Example of the colorants include carbon black, Nigrosine dye (C.I. No. 50415 B), Aniline Blue (C.I. No. 50405), Calco oil Blue (C.I. No. azoec Blue 3), Chrome Yellow (C.I. No. 14090), Ultramarine Blue (C.I. No. 77103), Du'Pont Oil Red (C.I. No. 26105), Qunolinone Yellow (C.I. No. 47005), Methylene Blue Chloride (C.I. No. 52015), Phthalocyanine Blue (C.I. No. 42000), Lamp Black (C.I. No. 77266), Rose Bengal (C.I. No. 45435), mixtures thereof and others. These colorants are required to be included in the toner in an amount enough to form a visible image having an ample density, and the amount of the colorant is usually within the range of 1 to 20 parts by weight per 100 parts by weight of the binder resin.

Examples of the magnetic substances include ferromagnetic materials such as ferrite, magnetite, iron, cobalt, nickel, alloys thereof and compounds including these elements; alloys which contain no ferromagnetic materials but will show a ferromagnetism by virtue of a proper heat treatment, e.g. Heusler's alloys containing manganese and copper, such as a manganese-copper-aluminum alloy and a manganese-copper-tin alloy; and chromium dioxide. The magnetic substance is uniformly dispersed into the binder in the form of a fine powder, each particle constituting the powder having an average particle diameter of 0.1 to 1 micron. An amount of the magnetic substance to be added is within the range of 20 to 70 parts by weight, preferably 40 to 70 parts by weight per 100 parts by weight of the toner.

The aforesaid property improvers include a charge controlling agent, an offset preventing agent, a fluidity improving lubricant and the like.

The toner according to this invention can be mixed with a carrier comprising an iron powder, glass beads and the like in order to form a two-component developing agent; but the toner containing the magnetic substance can be used intact for the development of the electrostatic charge images, in the form of a one-component developing agent.

The invention will be described in reference to Examples in which no restriction is put on the invention. It is to be noted that "parts" referred to herein represents "parts by weight".

EXPERIMENT 1

Binder resins and waxes used in the undermentioned Examples are as follows:

[BINDER RESINS] (1) Binder resin A1

A polyester resin including 17% by weight of its chloroform-insoluble content and having a softening point of 131° C. which was prepared as follows: First, 299 g of terephthalic acid, 211 g of polyoxypropylene (2.2)-2,2-bis(4-hydroxyphenyl)propane and 82 g of pentaerythritol were placed in a round flask which was equipped with a thermometer, a stirrer made of glass and a flow system condenser; the round flask was set to a mantle heater; a nitrogen gas was introduced into the round flask through the nitrogen gas inlet pipe to produce an inert atmosphere therein; 0.05 g of dibutyltin oxide was added thereto; and a reaction was then carried out at a temperature of 200° C. while the reaction was pursued at the softening point, in order to prepare the desired polyester resin.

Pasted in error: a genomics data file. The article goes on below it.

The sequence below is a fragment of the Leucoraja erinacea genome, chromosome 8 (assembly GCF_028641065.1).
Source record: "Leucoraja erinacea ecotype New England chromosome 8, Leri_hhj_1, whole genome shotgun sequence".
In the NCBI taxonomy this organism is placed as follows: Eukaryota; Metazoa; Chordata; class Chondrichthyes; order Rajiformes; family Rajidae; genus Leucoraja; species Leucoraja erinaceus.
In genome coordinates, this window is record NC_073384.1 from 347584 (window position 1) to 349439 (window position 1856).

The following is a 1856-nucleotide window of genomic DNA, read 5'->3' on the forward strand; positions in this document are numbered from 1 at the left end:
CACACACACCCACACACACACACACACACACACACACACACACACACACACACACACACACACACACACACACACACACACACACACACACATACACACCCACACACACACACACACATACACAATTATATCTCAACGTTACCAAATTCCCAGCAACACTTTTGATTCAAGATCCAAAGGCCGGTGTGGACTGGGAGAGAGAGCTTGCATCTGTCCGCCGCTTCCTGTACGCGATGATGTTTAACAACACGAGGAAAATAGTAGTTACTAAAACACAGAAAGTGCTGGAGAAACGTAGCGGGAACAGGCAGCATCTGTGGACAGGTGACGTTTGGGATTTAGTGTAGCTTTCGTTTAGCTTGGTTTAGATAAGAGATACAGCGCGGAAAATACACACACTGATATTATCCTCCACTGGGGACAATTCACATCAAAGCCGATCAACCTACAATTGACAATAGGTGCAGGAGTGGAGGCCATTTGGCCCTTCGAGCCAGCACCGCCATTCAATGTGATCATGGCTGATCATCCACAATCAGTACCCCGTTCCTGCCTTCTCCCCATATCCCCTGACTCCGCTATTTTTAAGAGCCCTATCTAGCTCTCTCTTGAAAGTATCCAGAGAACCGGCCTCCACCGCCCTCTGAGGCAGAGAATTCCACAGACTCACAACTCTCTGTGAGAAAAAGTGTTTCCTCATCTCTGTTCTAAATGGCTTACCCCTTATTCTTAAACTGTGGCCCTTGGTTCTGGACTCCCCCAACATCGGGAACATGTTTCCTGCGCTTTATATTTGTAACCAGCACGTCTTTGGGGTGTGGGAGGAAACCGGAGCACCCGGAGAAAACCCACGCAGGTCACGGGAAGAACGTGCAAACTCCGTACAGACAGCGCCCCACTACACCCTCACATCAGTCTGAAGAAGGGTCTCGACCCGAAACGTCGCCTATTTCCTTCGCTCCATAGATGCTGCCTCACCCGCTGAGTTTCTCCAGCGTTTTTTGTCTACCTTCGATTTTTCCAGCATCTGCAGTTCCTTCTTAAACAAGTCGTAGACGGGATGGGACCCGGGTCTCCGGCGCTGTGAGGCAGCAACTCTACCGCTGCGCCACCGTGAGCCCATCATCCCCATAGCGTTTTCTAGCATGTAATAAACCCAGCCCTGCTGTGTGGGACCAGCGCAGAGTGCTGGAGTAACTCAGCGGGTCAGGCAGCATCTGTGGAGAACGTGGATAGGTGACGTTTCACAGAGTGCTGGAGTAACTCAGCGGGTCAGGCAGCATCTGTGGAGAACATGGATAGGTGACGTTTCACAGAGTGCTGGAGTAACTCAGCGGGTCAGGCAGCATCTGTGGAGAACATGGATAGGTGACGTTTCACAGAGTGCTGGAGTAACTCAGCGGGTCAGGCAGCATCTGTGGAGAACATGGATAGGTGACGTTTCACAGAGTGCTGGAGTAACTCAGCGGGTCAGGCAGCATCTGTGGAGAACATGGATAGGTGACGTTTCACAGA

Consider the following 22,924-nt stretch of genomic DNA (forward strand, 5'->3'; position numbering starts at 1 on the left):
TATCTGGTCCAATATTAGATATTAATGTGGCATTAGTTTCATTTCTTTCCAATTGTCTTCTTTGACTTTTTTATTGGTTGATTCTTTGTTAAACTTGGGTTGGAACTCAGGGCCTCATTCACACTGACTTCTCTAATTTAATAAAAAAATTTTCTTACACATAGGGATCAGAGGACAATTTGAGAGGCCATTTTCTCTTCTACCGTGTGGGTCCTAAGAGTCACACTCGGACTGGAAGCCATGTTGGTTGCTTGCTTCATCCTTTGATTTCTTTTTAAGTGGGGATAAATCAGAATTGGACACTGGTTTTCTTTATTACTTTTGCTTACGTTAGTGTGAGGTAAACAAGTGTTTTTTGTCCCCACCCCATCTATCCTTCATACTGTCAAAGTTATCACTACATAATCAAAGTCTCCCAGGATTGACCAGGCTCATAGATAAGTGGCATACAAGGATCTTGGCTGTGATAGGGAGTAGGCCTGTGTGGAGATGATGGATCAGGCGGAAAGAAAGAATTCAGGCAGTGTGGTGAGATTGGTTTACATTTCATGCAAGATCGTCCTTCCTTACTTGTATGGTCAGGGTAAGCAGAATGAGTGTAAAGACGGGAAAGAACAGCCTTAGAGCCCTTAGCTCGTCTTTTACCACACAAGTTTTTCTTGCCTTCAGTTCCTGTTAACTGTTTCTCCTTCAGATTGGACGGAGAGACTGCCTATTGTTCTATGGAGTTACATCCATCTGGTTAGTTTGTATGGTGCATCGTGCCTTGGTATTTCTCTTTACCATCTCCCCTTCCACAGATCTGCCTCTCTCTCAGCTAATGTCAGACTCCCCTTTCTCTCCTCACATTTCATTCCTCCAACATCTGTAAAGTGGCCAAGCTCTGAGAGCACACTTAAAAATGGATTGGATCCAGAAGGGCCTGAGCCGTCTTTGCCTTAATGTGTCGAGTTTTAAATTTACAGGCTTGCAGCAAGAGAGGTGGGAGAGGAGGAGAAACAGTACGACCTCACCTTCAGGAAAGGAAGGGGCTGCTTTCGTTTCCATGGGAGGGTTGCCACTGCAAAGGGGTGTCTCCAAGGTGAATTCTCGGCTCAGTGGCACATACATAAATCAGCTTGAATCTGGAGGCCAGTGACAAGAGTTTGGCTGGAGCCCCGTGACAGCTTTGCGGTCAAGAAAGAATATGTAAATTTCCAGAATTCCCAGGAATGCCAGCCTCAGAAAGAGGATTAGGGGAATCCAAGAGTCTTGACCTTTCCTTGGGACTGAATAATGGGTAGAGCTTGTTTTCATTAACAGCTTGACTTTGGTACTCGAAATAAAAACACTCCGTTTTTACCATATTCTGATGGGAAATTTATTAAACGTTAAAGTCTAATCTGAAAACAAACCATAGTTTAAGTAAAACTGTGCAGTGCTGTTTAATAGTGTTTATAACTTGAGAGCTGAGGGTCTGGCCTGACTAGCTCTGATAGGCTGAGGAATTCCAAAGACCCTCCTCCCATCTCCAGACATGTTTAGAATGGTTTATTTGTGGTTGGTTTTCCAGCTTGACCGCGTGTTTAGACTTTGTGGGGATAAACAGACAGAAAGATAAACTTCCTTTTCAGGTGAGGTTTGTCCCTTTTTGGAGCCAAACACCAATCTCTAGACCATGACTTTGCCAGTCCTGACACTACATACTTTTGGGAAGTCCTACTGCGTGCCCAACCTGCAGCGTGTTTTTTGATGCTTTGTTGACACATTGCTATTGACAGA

(2) Binder resin A2

A polyester resin including 6% by weight of its chloroform-insoluble content and having a softening point of 125° C. which was prepared as following the same procedure as in the preparation of the binder resin A1 with the exception that an amount of pentaerythritol was 40 g.

(3) Binder resin A3

A polyester resin including 22% by weight of its chloroform-insoluble content and having a softening point of 134° C. which was prepared as following the same procedure as in the preparation of the binder resin A1 with the exception that an amount of pentaerythritol was 100 g.

(4) Binder resin A4

A polyester resin including 17% by weight of its chloroform-insoluble content and having a softening point of 130° C. which was prepared as following the same procedure as in the preparation of the binder resin A1 with the exception that 300 g of triethlene glycol, 182 g of isophthalic acid and 138 g of benzene-1,2,4-tricarboxylic acid were used.

(5) Binder resin C (for comparison)

A polyester resin including 0% by weight of its chloroform-insoluble content and having a softening point of 112° C. which was prepared from an etherified bisphenol A, fumaric acid and terephthalic acid (a ratio of fumaric acid to terephthalic acid was 1:1).

[WAXES] (1) Wax A

A polyethylene wax which was block copolymerized with styrene (a content of styrene was 4% by weight and a softening point was 112° C.).

(2) Wax B

A polyethylene wax which was block copolymerized with 1-phenylpropane (a content of 1-phenylpropane was 4% by weight and a softening point was 110° C.).

(3) Wax C

A polyethylene wax which was block copolymerized with styrene (a content of styrene was 8% by weight and a softening point was 116° C.).

(4) Wax D

A polyethylene wax which was graft copolymerized with 1-phenylpropane (a content of 1-phenylpropane was 4% by weight and a softening point was 112° C.).